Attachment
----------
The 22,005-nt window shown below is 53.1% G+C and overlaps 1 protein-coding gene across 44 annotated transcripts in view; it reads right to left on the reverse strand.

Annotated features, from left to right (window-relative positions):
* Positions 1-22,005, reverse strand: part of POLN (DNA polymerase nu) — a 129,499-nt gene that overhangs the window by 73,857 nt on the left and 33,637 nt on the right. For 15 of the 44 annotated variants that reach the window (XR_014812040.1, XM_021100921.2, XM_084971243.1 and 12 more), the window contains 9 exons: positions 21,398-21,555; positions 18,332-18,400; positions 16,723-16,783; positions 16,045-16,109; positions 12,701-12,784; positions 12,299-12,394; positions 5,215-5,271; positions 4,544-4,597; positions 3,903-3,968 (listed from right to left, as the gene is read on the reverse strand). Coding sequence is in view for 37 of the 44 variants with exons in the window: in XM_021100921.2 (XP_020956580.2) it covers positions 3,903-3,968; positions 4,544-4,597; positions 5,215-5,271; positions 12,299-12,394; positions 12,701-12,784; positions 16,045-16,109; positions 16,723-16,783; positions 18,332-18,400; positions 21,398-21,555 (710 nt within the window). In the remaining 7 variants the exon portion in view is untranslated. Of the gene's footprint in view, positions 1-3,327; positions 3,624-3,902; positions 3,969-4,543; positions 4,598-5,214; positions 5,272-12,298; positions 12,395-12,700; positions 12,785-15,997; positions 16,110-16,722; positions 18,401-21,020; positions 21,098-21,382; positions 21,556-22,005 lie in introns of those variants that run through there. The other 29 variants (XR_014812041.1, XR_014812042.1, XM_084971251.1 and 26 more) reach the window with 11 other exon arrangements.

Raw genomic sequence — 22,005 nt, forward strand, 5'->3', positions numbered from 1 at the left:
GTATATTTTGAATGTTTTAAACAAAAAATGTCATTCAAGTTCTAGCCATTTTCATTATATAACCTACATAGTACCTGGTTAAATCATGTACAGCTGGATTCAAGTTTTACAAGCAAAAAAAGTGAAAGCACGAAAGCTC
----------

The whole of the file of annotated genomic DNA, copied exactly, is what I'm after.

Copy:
The 22,005-nt window shown below is 53.1% G+C and overlaps 1 protein-coding gene across 44 annotated transcripts in view; it reads right to left on the reverse strand.

Annotated features, from left to right (window-relative positions):
* Positions 1-22,005, reverse strand: part of POLN (DNA polymerase nu) — a 129,499-nt gene that overhangs the window by 73,857 nt on the left and 33,637 nt on the right. For 15 of the 44 annotated variants that reach the window (XR_014812040.1, XM_021100921.2, XM_084971243.1 and 12 more), the window contains 9 exons: positions 21,398-21,555; positions 18,332-18,400; positions 16,723-16,783; positions 16,045-16,109; positions 12,701-12,784; positions 12,299-12,394; positions 5,215-5,271; positions 4,544-4,597; positions 3,903-3,968 (listed from right to left, as the gene is read on the reverse strand). Coding sequence is in view for 37 of the 44 variants with exons in the window: in XM_021100921.2 (XP_020956580.2) it covers positions 3,903-3,968; positions 4,544-4,597; positions 5,215-5,271; positions 12,299-12,394; positions 12,701-12,784; positions 16,045-16,109; positions 16,723-16,783; positions 18,332-18,400; positions 21,398-21,555 (710 nt within the window). In the remaining 7 variants the exon portion in view is untranslated. Of the gene's footprint in view, positions 1-3,327; positions 3,624-3,902; positions 3,969-4,543; positions 4,598-5,214; positions 5,272-12,298; positions 12,395-12,700; positions 12,785-15,997; positions 16,110-16,722; positions 18,401-21,020; positions 21,098-21,382; positions 21,556-22,005 lie in introns of those variants that run through there. The other 29 variants (XR_014812041.1, XR_014812042.1, XM_084971251.1 and 26 more) reach the window with 11 other exon arrangements.

Raw genomic sequence — 22,005 nt, forward strand, 5'->3', positions numbered from 1 at the left:
GTATATTTTGAATGTTTTAAACAAAAAATGTCATTCAAGTTCTAGCCATTTTCATTATATAACCTACATAGTACCTGGTTAAATCATGTACAGCTGGATTCAAGTTTTACAAGCAAAAAAAGTGAAAGCACGAAAGCTC